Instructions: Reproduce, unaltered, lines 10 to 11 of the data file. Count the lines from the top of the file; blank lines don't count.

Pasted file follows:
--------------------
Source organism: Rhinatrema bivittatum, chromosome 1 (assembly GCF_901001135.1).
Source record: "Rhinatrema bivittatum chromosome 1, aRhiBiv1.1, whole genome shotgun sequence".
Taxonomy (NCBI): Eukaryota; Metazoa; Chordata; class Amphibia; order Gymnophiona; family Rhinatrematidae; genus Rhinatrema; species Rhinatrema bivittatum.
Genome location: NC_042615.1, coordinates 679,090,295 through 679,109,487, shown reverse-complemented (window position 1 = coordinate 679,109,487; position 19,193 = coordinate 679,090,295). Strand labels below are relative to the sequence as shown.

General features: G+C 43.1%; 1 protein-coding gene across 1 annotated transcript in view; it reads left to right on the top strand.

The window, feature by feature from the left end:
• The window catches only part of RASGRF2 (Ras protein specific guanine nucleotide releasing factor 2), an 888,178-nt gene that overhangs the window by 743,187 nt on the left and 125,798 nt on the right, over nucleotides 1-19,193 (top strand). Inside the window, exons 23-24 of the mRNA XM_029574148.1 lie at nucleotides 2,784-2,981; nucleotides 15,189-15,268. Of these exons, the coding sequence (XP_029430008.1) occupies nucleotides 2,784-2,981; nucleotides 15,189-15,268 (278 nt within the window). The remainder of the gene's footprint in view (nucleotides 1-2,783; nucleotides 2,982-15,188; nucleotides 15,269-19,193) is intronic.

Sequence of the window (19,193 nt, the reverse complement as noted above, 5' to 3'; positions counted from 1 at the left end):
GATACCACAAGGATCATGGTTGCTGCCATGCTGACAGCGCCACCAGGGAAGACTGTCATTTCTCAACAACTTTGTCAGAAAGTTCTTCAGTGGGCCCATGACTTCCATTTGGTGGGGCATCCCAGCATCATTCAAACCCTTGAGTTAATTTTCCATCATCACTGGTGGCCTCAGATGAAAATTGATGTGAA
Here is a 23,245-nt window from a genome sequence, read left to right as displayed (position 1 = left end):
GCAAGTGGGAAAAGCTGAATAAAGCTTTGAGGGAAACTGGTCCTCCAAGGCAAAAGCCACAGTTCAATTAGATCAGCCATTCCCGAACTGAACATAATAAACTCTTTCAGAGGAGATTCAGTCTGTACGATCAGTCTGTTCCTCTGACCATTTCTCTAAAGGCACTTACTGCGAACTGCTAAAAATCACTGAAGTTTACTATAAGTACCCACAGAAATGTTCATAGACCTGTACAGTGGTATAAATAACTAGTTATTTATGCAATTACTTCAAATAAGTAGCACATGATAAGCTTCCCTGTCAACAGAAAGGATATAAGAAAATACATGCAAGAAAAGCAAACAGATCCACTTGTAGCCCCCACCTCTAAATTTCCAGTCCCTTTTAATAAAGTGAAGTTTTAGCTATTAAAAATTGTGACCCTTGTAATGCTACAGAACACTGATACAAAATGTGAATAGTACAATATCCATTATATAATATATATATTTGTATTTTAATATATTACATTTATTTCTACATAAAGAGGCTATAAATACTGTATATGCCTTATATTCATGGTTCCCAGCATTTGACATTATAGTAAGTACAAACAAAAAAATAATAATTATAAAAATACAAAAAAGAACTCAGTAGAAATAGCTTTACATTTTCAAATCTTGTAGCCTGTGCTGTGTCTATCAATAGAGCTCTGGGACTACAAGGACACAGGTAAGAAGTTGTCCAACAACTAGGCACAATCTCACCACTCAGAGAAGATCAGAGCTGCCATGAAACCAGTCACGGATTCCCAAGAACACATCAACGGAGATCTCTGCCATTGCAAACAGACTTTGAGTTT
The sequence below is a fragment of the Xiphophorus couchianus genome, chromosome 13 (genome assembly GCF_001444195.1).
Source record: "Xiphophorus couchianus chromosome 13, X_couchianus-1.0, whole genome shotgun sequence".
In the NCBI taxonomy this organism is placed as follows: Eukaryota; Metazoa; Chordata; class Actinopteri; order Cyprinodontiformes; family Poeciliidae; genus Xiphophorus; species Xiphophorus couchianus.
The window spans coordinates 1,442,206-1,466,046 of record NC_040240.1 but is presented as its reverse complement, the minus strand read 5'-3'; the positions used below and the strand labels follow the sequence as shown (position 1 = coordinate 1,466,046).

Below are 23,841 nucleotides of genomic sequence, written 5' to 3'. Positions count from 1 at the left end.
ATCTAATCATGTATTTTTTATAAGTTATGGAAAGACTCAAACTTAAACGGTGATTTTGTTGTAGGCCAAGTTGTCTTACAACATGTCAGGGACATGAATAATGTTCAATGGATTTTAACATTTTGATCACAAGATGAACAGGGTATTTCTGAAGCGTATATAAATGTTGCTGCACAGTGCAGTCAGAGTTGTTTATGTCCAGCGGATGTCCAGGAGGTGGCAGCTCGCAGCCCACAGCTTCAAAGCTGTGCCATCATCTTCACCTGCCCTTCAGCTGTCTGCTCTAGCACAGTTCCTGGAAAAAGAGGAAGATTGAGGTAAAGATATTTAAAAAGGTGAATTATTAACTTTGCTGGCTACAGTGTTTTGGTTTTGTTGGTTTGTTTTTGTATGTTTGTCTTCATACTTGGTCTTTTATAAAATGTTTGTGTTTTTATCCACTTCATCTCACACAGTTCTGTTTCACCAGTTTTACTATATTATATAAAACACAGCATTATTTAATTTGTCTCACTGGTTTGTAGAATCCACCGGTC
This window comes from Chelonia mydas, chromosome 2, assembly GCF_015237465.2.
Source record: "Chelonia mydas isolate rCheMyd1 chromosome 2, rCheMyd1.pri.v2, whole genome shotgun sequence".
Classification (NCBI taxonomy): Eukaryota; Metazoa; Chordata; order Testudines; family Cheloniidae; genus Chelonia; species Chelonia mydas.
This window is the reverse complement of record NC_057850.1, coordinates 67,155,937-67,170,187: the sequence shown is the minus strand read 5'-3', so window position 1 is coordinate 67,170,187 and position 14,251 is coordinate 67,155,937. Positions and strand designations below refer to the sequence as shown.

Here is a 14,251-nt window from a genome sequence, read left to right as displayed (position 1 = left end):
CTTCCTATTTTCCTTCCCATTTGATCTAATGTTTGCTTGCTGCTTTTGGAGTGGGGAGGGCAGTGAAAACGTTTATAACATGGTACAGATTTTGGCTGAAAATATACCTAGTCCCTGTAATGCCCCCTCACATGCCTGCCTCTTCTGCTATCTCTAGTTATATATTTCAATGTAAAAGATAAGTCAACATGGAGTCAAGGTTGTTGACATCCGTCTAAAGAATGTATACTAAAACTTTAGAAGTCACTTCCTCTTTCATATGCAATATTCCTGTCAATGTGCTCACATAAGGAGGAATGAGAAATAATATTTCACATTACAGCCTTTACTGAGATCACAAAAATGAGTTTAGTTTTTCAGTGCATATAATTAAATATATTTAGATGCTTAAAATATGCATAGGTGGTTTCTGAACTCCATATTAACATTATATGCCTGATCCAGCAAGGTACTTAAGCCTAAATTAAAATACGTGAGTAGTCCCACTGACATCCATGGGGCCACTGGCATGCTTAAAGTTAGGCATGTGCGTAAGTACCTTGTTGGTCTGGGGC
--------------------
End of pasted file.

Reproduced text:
Here is a 23,245-nt window from a genome sequence, read left to right as displayed (position 1 = left end):
GCAAGTGGGAAAAGCTGAATAAAGCTTTGAGGGAAACTGGTCCTCCAAGGCAAAAGCCACAGTTCAATTAGATCAGCCATTCCCGAACTGAACATAATAAACTCTTTCAGAGGAGATTCAGTCTGTACGATCAGTCTGTTCCTCTGACCATTTCTCTAAAGGCACTTACTGCGAACTGCTAAAAATCACTGAAGTTTACTATAAGTACCCACAGAAATGTTCATAGACCTGTACAGTGGTATAAATAACTAGTTATTTATGCAATTACTTCAAATAAGTAGCACATGATAAGCTTCCCTGTCAACAGAAAGGATATAAGAAAATACATGCAAGAAAAGCAAACAGATCCACTTGTAGCCCCCACCTCTAAATTTCCAGTCCCTTTTAATAAAGTGAAGTTTTAGCTATTAAAAATTGTGACCCTTGTAATGCTACAGAACACTGATACAAAATGTGAATAGTACAATATCCATTATATAATATATATATTTGTATTTTAATATATTACATTTATTTCTACATAAAGAGGCTATAAATACTGTATATGCCTTATATTCATGGTTCCCAGCATTTGACATTATAGTAAGTACAAACAAAAAAATAATAATTATAAAAATACAAAAAAGAACTCAGTAGAAATAGCTTTACATTTTCAAATCTTGTAGCCTGTGCTGTGTCTATCAATAGAGCTCTGGGACTACAAGGACACAGGTAAGAAGTTGTCCAACAACTAGGCACAATCTCACCACTCAGAGAAGATCAGAGCTGCCATGAAACCAGTCACGGATTCCCAAGAACACATCAACGGAGATCTCTGCCATTGCAAACAGACTTTGAGTTT